Republic National Distributing Company used to have a nondiscrimination testing problem.
“We were failing, miserably, each year,” says Francie Purnell, corporate director, retirement plans, at Republic. She adds that the company noticed a lot of non-highly compensated employees (NHCEs) had been automatically enrolled in the plan and never increased their deferral rates, limiting the amount highly compensated employees (HCEs) could contribute.
In 2012, Republic decided to limit the percentage of salary HCEs could defer to the 401(k) plan to 5%, as its default deferral for automatic enrollment was 3%. But, while it worked to address the problem of NHCEs not increasing their savings rate, the company realized HCEs “are people who really want to save but are unable because of testing,” Purnell says.
So, the company worked with Vinings Management Corporation, a consultant for nonqualified retirement plans, to create a nonqualified deferred compensation (NQDC) plan. The plan was effective January 1, 2012, and not only allows HCEs to save for retirement, but offers in-service accounts as well to help employees save for things such as children’s college costs. For example, Purnell says, an HCE can designate 3% of salary to be deferred into an account to be withdrawn in five years for a child’s education expenses.
Limiting the deferrals for HCEs while offering a NQDC plan solved Republic’s nondiscrimination testing problem, while also allowing HCEs to save what they wanted.
Meanwhile, to solve for NHCEs not increasing their savings rates, the company decided to implement an automatic increase, which led them to discover another way to help HCEs save more for retirement. In June 2014, after bumping up the default deferral percent for automatic enrollment to 5% and coinciding with annual merit increases for employees, any 401(k) plan participant deferring less than 5%, had his or her deferral rate automatically increased to that percentage, with an opt-out feature. According to Purnell, Republic then conducted a preliminary nondiscrimination test, which showed now that 91% of NHCEs contribute 5%, Republic could increase HCEs’ maximum allowed deferral to 7% and pass the test. The company did so as of January 1, 2015.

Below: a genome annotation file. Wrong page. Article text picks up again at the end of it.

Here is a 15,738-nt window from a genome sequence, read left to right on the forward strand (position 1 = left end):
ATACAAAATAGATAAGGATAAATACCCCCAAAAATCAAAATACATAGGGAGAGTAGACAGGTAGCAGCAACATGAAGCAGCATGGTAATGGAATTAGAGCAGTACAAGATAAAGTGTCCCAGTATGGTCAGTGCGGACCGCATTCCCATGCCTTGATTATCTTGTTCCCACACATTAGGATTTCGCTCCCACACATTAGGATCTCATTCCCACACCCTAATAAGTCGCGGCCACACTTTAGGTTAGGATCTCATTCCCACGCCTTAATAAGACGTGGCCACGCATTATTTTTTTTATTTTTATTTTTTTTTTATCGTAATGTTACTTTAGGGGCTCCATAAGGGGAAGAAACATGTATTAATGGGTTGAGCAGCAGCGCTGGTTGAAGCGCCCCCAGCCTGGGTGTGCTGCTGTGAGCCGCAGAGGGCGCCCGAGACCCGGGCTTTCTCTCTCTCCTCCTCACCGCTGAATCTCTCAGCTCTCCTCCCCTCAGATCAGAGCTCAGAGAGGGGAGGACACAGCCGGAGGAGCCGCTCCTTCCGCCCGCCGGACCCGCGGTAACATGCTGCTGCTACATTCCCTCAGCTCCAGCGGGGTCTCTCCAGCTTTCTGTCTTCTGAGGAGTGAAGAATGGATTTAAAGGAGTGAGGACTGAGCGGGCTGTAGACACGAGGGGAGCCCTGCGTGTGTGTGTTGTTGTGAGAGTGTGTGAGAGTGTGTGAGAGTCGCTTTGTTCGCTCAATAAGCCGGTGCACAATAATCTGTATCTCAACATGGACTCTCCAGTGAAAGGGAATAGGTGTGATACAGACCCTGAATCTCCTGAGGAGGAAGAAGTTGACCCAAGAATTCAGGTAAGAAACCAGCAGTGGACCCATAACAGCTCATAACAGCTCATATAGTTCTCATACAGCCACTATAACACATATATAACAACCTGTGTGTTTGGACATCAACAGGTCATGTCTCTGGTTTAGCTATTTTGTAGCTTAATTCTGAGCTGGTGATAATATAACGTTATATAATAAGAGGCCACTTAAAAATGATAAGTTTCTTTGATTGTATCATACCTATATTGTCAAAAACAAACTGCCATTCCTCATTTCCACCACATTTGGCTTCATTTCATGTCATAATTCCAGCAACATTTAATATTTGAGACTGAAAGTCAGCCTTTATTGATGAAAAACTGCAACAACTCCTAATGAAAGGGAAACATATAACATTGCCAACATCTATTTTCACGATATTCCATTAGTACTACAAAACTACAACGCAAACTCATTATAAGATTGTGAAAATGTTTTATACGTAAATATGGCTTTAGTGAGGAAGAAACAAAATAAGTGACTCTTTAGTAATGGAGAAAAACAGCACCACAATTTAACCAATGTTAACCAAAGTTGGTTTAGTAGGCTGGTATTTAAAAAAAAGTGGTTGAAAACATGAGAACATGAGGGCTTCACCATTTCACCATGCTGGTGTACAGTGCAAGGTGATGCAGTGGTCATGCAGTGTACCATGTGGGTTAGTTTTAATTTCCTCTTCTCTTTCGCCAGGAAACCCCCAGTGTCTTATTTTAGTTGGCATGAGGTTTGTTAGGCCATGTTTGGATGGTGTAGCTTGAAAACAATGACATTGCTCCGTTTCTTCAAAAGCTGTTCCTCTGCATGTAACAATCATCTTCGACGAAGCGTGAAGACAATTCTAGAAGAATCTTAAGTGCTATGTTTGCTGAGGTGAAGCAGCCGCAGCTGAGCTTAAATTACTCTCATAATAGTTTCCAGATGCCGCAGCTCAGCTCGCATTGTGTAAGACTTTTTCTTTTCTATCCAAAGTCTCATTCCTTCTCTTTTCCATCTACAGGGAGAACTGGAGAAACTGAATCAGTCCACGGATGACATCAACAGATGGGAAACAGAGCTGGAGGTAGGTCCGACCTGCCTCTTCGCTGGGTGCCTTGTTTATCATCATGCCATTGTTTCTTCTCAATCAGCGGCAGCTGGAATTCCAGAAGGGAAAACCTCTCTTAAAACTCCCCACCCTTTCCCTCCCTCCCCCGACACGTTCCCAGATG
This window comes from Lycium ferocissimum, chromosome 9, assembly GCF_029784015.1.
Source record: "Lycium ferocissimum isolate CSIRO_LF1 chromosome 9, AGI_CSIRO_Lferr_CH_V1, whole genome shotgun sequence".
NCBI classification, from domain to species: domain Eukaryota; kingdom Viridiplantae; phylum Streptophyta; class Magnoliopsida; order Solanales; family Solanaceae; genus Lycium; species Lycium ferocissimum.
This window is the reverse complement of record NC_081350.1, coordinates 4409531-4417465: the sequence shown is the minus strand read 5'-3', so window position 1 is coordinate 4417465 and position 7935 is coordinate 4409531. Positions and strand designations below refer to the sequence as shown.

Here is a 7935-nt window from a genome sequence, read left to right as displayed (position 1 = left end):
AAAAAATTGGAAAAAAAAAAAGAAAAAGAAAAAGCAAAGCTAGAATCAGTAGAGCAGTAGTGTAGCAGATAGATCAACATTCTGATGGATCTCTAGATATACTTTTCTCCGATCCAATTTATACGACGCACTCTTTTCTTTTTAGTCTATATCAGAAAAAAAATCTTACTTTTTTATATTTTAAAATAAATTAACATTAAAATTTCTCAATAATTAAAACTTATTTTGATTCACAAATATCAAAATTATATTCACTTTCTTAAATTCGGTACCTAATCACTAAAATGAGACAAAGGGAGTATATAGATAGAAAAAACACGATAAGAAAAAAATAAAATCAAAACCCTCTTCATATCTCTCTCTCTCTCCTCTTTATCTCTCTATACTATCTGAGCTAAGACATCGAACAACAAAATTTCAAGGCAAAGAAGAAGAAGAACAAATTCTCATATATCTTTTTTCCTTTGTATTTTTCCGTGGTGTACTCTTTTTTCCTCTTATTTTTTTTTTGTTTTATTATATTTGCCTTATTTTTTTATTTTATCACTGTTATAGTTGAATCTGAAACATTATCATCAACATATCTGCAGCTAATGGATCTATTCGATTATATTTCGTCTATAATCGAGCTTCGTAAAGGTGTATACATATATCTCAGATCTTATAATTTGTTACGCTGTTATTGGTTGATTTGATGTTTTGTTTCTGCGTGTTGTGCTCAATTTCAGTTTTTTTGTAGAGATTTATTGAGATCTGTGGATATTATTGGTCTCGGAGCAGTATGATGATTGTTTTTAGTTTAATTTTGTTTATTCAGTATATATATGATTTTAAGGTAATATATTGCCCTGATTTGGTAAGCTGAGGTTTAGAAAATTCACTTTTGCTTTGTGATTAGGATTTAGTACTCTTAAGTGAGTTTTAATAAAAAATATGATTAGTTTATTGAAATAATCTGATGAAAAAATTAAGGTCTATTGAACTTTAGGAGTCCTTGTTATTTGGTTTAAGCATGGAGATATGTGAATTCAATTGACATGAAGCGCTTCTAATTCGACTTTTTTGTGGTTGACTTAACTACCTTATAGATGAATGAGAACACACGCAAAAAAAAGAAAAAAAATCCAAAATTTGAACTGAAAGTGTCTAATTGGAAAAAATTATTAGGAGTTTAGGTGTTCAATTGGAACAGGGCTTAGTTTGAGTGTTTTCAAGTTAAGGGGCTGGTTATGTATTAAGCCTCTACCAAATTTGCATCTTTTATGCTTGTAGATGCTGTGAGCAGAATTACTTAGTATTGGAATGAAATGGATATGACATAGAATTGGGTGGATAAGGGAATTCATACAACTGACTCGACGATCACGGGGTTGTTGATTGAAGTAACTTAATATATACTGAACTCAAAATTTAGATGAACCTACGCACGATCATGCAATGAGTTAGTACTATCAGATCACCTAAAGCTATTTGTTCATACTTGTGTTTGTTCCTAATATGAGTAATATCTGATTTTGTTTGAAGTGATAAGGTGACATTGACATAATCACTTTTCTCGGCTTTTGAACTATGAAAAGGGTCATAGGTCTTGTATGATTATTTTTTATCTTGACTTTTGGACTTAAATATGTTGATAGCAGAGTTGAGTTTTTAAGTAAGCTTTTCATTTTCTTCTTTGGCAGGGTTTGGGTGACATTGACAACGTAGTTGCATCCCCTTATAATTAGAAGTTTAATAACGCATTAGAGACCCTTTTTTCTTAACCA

Republic has increased the default deferral percent again this year to 6%. Purnell says the company considers whether to do an automatic increase each year because it is an additional cost to the company, but this year Republic plans to bump anyone deferring less than 6% up to 6%.
“I believe we focus more on non-highly compensated employees’ retirement readiness, but we want every employee to retire comfortably when they want to retire,” Purnell says.
She notes that since offering the NQDC plan, participation has been consistent at around 68%, and the median deferral into the plan is 8%. In addition, the plan allows HCEs to defer bonuses into the plan and many take advantage of this and defer 75% of their bonuses. “They are able to save well above the $18,000 limit [for qualified plan deferrals],” Purnell says. “It’s incredible the amount of money employees have been able to save in such a short period of time.”
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